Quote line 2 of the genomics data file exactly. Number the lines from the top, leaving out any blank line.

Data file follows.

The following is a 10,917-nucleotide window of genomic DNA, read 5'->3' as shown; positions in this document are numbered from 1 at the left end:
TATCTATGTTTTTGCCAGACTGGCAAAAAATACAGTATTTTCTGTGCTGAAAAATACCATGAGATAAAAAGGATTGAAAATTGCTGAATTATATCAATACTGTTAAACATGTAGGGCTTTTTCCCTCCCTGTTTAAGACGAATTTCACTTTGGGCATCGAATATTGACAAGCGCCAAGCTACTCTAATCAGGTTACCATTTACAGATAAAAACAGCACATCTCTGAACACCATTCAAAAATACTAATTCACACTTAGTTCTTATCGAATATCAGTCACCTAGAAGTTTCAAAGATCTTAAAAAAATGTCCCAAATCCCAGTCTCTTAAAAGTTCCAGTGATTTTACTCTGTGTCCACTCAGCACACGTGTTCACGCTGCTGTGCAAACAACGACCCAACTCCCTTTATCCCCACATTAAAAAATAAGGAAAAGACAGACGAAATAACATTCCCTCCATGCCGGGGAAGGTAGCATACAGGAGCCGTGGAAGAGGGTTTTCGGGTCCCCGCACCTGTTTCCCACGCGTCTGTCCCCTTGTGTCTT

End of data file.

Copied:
TATCTATGTTTTTGCCAGACTGGCAAAAAATACAGTATTTTCTGTGCTGAAAAATACCATGAGATAAAAAGGATTGAAAATTGCTGAATTATATCAATACTGTTAAACATGTAGGGCTTTTTCCCTCCCTGTTTAAGACGAATTTCACTTTGGGCATCGAATATTGACAAGCGCCAAGCTACTCTAATCAGGTTACCATTTACAGATAAAAACAGCACATCTCTGAACACCATTCAAAAATACTAATTCACACTTAGTTCTTATCGAATATCAGTCACCTAGAAGTTTCAAAGATCTTAAAAAAATGTCCCAAATCCCAGTCTCTTAAAAGTTCCAGTGATTTTACTCTGTGTCCACTCAGCACACGTGTTCACGCTGCTGTGCAAACAACGACCCAACTCCCTTTATCCCCACATTAAAAAATAAGGAAAAGACAGACGAAATAACATTCCCTCCATGCCGGGGAAGGTAGCATACAGGAGCCGTGGAAGAGGGTTTTCGGGTCCCCGCACCTGTTTCCCACGCGTCTGTCCCCTTGTGTCTT